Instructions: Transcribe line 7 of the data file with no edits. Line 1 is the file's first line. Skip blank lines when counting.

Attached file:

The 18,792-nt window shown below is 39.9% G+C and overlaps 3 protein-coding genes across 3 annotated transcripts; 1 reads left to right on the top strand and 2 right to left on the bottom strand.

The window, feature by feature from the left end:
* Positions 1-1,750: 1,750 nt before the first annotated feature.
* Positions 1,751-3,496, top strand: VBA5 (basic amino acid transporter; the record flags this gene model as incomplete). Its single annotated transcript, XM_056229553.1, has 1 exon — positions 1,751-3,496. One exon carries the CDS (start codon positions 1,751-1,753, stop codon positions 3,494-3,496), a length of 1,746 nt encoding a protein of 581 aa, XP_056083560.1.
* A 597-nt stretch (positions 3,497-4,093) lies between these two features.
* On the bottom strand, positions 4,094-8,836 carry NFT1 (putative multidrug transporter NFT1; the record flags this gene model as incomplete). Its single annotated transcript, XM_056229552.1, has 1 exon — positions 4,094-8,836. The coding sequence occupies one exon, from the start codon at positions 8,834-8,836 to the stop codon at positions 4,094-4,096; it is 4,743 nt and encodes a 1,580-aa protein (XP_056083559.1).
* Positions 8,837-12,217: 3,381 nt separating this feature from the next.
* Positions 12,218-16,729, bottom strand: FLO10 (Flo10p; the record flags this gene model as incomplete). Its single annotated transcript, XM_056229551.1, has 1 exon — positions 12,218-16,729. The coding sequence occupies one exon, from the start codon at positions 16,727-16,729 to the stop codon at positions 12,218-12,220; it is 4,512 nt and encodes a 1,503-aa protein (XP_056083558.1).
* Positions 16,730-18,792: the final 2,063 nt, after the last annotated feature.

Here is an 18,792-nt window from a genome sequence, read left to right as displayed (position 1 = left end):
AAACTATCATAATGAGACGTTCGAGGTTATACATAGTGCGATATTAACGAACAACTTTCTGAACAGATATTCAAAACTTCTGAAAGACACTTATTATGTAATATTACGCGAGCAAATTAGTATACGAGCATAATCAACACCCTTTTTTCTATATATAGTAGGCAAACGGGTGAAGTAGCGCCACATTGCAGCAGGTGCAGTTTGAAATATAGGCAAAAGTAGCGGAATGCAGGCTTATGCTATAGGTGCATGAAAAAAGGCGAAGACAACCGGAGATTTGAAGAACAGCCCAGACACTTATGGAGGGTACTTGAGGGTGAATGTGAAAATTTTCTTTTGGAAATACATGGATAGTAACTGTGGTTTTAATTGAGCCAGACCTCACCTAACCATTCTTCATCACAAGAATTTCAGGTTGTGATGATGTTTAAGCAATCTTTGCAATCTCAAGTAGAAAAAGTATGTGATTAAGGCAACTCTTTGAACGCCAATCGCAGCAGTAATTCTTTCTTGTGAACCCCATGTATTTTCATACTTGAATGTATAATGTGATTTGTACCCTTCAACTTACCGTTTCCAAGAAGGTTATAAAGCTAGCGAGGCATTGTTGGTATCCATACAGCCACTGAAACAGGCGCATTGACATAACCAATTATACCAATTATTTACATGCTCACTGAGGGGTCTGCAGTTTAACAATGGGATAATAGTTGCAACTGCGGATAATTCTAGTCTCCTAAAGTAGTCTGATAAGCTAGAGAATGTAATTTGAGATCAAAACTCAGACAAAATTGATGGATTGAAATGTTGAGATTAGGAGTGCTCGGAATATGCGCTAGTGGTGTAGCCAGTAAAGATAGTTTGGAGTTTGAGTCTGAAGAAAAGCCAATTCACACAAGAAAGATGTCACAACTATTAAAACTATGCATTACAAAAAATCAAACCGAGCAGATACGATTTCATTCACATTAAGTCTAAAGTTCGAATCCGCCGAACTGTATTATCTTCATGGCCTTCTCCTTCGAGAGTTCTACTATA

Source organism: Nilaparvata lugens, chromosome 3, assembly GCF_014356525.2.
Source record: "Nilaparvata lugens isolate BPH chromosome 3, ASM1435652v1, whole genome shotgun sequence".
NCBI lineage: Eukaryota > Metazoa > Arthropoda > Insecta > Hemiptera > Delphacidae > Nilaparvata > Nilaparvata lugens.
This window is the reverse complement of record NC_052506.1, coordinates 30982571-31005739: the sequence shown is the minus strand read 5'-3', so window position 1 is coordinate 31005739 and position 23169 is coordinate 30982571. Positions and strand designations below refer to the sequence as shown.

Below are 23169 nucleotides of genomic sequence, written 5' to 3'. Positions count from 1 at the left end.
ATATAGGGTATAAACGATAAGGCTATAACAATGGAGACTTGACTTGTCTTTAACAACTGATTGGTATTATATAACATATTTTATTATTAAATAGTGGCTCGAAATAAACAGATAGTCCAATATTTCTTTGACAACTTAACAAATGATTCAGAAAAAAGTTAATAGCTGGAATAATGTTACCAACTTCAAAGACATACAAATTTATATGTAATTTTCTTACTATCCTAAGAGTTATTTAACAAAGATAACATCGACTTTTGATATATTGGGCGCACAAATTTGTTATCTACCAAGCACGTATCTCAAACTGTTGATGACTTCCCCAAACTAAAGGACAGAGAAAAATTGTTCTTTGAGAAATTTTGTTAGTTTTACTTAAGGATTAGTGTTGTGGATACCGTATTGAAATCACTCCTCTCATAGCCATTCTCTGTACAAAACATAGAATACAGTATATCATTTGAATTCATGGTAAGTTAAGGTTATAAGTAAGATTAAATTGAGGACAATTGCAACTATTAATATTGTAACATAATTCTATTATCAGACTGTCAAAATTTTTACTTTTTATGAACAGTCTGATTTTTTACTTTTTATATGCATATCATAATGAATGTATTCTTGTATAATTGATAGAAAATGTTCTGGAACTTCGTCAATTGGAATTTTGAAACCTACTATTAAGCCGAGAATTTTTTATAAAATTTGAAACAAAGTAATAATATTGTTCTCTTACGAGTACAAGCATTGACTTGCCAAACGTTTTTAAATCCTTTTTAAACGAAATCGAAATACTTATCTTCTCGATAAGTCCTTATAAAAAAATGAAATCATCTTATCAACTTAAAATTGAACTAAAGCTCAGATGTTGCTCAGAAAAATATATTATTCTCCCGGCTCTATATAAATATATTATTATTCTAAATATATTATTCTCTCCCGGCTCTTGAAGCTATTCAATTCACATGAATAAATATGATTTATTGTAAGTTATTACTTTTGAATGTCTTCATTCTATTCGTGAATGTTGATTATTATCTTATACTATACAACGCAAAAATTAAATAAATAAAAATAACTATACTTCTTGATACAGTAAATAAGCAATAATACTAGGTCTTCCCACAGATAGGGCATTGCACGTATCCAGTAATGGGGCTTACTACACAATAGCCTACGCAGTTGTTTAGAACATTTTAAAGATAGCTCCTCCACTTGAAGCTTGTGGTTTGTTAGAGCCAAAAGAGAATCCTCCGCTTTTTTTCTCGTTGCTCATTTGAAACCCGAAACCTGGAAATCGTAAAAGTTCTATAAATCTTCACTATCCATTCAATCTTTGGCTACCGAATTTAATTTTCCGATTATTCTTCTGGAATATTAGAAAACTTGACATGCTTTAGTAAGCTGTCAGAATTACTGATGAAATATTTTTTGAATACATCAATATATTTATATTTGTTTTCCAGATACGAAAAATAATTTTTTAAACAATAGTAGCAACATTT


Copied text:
* Positions 8,837-12,217: 3,381 nt separating this feature from the next.